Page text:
Are DL DVDs really that incompatible with the players currently out there?

My head is spinning -- gotta go now...

Thanks!
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Old March 5th, 2005, 02:38 PM   #11
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it's good to see that you are doing the research on this stuff! some people can't be bothered to make the effort.

dig up some of the freebie bitrate calculators, they will tell you what to set the average bitrate at so that it'll fit on a single disc.

if you are concerned about the quality, simply select a short section of your footage that is the worst-case scenario for encoding... do a test encode with it at the bitrate the calculators recommended, and burn it to an r/w disc to check the results.
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Old March 5th, 2005, 06:17 PM   #12
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Thanks again Dan --

Found this caculator -- is this what you were talking about, or is there a better one somewhere?

http://www.angelfire.com/az2/asw/programs/bitratecalc/bitratecalc.html


Thanks!
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Old March 7th, 2005, 05:33 PM   #13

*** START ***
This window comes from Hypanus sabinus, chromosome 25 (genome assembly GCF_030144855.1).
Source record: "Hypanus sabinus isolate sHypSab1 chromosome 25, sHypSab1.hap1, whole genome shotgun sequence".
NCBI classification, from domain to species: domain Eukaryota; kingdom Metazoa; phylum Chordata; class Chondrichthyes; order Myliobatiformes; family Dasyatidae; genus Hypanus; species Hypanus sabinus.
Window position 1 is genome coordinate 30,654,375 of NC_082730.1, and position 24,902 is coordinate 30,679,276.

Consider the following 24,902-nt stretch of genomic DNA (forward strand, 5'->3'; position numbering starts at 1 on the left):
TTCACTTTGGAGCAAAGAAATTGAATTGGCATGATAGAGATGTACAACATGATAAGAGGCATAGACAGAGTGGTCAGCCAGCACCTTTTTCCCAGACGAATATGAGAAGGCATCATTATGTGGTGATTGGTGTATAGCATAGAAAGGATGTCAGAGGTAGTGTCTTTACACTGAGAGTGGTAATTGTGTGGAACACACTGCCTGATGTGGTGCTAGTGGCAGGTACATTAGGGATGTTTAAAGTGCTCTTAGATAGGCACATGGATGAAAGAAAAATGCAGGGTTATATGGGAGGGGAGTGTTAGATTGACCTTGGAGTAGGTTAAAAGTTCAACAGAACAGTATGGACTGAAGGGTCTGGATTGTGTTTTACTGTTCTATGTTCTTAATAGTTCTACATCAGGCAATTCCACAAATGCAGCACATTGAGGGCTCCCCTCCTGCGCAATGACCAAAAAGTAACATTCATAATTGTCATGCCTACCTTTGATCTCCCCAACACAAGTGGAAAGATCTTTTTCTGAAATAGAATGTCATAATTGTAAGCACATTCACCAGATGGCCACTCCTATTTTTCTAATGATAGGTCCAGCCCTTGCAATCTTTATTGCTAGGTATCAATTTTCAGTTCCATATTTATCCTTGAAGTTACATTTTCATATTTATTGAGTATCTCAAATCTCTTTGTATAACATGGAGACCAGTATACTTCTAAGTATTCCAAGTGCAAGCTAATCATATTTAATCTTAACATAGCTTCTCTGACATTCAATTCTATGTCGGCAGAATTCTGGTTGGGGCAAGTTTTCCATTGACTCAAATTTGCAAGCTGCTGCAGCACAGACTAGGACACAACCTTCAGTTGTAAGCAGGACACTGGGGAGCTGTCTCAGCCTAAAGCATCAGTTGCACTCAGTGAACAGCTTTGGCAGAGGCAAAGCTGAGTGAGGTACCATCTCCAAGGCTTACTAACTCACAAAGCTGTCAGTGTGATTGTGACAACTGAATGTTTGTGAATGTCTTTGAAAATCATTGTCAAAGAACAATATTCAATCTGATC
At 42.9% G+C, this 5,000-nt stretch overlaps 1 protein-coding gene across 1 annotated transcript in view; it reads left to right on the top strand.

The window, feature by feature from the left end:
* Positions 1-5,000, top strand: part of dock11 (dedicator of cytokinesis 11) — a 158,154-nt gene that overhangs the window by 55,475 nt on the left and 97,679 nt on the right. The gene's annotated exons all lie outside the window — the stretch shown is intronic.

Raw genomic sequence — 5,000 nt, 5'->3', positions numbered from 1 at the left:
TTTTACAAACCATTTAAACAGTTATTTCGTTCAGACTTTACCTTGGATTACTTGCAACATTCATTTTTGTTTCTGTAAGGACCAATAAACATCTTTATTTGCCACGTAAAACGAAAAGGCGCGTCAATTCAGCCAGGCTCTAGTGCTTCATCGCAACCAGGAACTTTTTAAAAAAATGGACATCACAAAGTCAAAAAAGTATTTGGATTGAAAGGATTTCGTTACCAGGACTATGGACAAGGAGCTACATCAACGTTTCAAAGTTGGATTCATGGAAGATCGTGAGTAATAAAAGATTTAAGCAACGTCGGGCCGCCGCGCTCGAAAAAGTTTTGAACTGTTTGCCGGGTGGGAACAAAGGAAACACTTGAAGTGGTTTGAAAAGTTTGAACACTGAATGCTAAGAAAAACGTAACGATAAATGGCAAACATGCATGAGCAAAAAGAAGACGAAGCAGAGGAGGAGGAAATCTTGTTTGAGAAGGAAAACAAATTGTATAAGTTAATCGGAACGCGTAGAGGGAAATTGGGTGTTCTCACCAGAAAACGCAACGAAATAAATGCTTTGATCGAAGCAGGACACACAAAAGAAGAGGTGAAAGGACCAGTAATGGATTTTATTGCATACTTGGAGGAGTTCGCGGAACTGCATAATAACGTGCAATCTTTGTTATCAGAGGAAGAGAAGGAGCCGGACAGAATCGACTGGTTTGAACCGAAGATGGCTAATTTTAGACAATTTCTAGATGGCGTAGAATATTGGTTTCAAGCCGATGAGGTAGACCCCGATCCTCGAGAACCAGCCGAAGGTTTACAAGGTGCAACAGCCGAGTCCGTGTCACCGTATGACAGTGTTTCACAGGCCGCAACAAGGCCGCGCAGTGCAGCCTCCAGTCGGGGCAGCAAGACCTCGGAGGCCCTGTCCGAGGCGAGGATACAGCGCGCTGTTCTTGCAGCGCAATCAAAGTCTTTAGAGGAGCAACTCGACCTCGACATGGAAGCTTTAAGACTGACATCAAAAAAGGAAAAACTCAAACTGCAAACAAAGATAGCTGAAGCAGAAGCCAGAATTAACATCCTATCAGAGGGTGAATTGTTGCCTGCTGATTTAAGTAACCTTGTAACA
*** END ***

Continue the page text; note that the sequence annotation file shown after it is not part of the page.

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Dan is right about using AC3 at 192 kbps. Though this article http://www.kenstone.net/fcp_homepage..._warmouth.html is told from the Apple products point of view, the basics still apply whatever program(s) you're using.
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Old March 8th, 2005, 10:24 PM   #14
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that looks like the dvd bitrate calculator i use... take a look at http://www.videohelp.com for a bunch of stuff as well.
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Old March 11th, 2005, 09:42 PM   #15
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Great links...

Thanks again Dan, Bill and the others -- your help has been great!